More on American-Liberian relations here.

More on the Chinese in Liberia here, and about Chinese investment in Africa here and here.

More on the Lebanese in West Africa here and here.

There’s also a fairly new book about the Lebanese in West Africa that I’d like to read.

4. Liberia has some exceptionally strong and politically powerful women, most notably the President, Ellen Johnson-Sirleaf, and the leader of a women’s group that was integral to ending the civil war, Nobel Peace Prize winner Leymah Gbowee.

And yet, levels of sexual and domestic violence in the country are off the charts, and laws to protect women and punish perpetrators are fairly new (and often weak), or nonexistent. For example, spousal rape was only criminalized in 2006.

I find this contrast really thought-provoking.

5. This is a small thing, but I found it fascinating that almost every shop in Liberia was called a “business center.” I guess my larger fascination is with the evolution of Liberian English and with its particularities and distinctions from American and British English. For example, I loved that they don’t use the word “pregnant” there – they say that the woman “got big belly.” And diarrhea is known as “runny stomach.” (These are the things you notice when you’re working on a video about public health.)

More on distinctive Liberian vocabulary / speech here.

5 things foreigners should know before going anywhere in Dakar

1. Even if by some small miracle you have an exact address for your destination, it will be useless.

Technically, most streets in Dakar have official names and most houses have official numbers. But if there are no street signs on the actual roads and no numbers on the actual houses, they’re not going to do you much good. When Google Maps can’t even tell you where a specific address is (which I’ve found to be the case 9 times out of 10), don’t expect a man on the street to be able to. Except for the very biggest thoroughfares, people don’t know or use the proper names of roads. The “ancienne piste,” for example, has a real name but I have no idea what it is.

Which brings me to…

2. You must know the landmarks near where you’re going, or you will get lost. (You’ll get lost anyway, but it will be less painful if you know what else exists near your destination.)

That’s why instead of giving taxi drivers my cross-streets, I ask them to take me to Bourguiba (my neighborhood’s main road) between Saveur d’Asie, a restaurant, and Casino, a supermarket.

A few months ago, I went to someone’s house for the first time. Instead of providing me with any sort of address, he instructed me:

From the VDN [highway], go past the Citydia in Liberté 6 ext, take a right at the pharmacy across from the mosque, and call me from the empty lot on the left.

Spy movie or just another day in Dakar? You decide. (Incidentally, there are many Citydias, many pharmacies, many mosques, and many empty lots in Dakar. Once in the general vicinity of his apartment, I became woefully turned around and had to call back several times to play guessing games: “Pass by the Citydia while on the VDN or on the access road?” “Is it a green mosque or a white mosque?” “Are you talking about the pharmacy in the middle of the street or at the end of the street?”…)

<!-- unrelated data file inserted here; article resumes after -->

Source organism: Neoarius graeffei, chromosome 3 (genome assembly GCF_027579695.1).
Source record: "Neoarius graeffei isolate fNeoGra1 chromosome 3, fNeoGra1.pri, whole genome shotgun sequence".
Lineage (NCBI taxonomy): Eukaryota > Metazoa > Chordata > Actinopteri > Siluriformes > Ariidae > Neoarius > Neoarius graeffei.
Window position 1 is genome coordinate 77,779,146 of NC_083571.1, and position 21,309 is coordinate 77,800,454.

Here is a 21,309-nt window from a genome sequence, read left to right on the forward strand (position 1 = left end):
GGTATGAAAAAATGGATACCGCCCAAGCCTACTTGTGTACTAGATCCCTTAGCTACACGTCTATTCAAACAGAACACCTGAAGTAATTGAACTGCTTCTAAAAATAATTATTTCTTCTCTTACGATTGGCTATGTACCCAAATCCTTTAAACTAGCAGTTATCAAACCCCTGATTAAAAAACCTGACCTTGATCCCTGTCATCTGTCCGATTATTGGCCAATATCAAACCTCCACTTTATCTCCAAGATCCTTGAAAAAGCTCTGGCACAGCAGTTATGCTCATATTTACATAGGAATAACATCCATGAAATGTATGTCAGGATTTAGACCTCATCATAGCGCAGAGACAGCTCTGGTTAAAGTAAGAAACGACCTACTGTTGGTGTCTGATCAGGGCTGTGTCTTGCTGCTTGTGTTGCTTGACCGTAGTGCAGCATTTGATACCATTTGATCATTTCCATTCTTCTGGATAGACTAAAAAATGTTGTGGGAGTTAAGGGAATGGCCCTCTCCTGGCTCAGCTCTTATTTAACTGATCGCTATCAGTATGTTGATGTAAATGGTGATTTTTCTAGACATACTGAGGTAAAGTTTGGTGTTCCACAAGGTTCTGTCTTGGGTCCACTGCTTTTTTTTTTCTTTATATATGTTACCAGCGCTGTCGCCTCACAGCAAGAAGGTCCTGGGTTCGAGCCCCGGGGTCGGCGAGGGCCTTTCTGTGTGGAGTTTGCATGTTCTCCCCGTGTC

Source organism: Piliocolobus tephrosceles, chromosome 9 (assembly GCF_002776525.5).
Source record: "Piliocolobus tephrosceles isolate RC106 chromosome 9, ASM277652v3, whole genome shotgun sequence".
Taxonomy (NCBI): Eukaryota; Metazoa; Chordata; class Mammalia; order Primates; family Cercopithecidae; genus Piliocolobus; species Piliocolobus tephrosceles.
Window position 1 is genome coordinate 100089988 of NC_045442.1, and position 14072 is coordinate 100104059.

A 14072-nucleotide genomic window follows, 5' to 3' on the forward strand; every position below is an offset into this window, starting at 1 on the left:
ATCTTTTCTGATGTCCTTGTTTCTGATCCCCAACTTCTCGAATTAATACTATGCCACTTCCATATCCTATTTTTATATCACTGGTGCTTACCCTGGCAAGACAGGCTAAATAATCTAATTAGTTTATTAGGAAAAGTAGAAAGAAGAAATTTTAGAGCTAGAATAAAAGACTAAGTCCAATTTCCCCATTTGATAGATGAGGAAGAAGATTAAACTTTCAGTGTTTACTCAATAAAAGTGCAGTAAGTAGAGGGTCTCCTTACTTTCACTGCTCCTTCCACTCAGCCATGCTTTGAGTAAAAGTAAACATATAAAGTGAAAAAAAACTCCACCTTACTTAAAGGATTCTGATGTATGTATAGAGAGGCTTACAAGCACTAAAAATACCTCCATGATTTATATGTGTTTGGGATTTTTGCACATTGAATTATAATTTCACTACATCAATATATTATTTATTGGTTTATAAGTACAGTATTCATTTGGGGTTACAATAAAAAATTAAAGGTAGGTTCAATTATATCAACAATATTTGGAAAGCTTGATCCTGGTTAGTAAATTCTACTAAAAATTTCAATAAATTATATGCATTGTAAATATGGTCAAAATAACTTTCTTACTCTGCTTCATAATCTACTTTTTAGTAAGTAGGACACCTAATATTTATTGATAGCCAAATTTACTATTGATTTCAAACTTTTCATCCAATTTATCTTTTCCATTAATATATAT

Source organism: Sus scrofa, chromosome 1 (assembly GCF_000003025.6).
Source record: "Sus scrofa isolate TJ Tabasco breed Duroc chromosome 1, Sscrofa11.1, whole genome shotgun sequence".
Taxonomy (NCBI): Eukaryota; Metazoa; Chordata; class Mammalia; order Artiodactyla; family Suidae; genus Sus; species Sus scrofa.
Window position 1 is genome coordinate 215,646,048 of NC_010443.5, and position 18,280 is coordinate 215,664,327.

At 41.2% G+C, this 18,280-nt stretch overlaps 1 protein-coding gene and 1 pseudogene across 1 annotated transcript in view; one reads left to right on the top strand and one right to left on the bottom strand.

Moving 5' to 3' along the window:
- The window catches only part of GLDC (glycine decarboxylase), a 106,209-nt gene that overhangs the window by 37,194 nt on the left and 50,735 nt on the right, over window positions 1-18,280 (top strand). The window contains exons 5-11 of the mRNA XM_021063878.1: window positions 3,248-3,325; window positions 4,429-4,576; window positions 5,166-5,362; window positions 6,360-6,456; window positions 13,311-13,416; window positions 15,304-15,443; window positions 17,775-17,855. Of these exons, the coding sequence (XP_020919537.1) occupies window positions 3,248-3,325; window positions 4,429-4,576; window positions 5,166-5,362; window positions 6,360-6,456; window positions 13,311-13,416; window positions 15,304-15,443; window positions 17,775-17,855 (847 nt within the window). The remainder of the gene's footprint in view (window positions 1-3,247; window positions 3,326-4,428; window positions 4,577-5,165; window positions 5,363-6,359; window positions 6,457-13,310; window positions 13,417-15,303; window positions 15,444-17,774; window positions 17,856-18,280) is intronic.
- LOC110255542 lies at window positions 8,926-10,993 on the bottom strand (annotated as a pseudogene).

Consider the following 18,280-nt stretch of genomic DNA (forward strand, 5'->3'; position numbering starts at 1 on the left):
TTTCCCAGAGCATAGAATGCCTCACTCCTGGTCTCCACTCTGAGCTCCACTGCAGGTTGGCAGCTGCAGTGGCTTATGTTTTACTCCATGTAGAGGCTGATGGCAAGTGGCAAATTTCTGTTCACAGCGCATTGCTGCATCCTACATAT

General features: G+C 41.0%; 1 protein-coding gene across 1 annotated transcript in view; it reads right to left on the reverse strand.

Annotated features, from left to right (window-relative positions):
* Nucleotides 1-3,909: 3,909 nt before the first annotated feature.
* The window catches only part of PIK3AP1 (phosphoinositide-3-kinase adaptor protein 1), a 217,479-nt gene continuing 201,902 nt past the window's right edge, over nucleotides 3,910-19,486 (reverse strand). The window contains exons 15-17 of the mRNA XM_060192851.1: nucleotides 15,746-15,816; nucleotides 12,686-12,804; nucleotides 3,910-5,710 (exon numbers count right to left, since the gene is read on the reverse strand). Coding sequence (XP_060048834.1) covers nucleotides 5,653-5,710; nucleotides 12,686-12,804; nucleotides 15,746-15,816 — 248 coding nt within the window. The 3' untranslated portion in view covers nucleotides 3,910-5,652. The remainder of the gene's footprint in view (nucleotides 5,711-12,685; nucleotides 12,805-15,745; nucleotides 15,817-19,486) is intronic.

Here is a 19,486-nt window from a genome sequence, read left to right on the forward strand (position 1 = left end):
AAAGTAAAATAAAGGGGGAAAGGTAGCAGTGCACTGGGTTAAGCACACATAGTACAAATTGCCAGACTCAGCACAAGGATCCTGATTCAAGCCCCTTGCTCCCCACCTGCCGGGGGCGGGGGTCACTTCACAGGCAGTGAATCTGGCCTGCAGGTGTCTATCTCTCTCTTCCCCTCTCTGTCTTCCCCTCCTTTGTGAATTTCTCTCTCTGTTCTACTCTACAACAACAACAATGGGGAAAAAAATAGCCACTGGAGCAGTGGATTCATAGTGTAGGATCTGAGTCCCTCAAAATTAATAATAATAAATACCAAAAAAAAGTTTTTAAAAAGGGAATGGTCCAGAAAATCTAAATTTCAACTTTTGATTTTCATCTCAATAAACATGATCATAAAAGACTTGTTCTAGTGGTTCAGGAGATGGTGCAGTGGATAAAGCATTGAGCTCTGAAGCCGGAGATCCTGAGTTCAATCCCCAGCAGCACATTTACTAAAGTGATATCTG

3. You can’t trust addresses you find on the Internet.

I once painstakingly made my way to a faraway side street on which Google Maps had promised me there was a bakery. It turned out to be a random residence. When I needed to visit the Liberian Embassy for a visa, Google searches turned up three different locations for it. None of them were correct. I would suggest that you always call a place before visiting, to confirm that it is in the location you think it is, but good luck with that! If you can manage to find a phone number online, it’s often incorrect, or no one picks up.

4. You’re going to take taxis a lot; know the rules.

– You must negotiate the price before getting in the car, or you’ll get ripped off. Whatever they quote you at the outset is usually 25%-50% more than you should pay. It’s a buyer’s market, and I’ve found that if I step away from a taxi after offering them a fair price that they initially turn down, they’ll call me back and wave me into the car, which basically means, “Alright, you win.”

– You must know exactly where you’re going and how to get there, because your taxi driver often won’t (and may pretend he does and then drive around in circles while calling his friends to ask them where to go). In my experience, showing a taxi driver a map and pointing to your destination doesn’t work, because most of them don’t know how to read maps. By this point I know much of Dakar well enough to direct drivers street by street, and they are neither surprised nor insulted when I tell them, “Tournez à gauche là... tout droit… C’est par ici…” Think of Dakar as the exact opposite of London, where taxi drivers have to pass “the knowledge,” and do your homework before you get in the cab.

– Many taxi drivers don’t speak French, but they’ll fake it ’til you make it into their car, and then you’ll spend the entire ride trying to communicate in French while they answer in Wolof. Not worth it. Politely turn down the ride and wait for another one. (If you speak Wolof, good for you! I speak six words of it, most of them borrowed from French.)

– Though Dakar’s taxis may look universally run-down, there is a difference between run-down but running, and run-down to the point of breaking down en route. I’ve learned this the hard way. If a taxi approaches that looks unfit to ride in, wave it on. There will be plenty of others behind it.

And finally, the most important thing to know before attempting to get any place in Dakar:

5. The Serenity Prayer.

God grant me the serenity to accept the things I cannot change, the courage to change the things I can, and the wisdom to know the difference.

When I feel like bashing my head against a wall because of how unnecessarily maddening it is to get to where I’m going, I take a deep breathe and remind myself that Dakar is a journey, not a destination.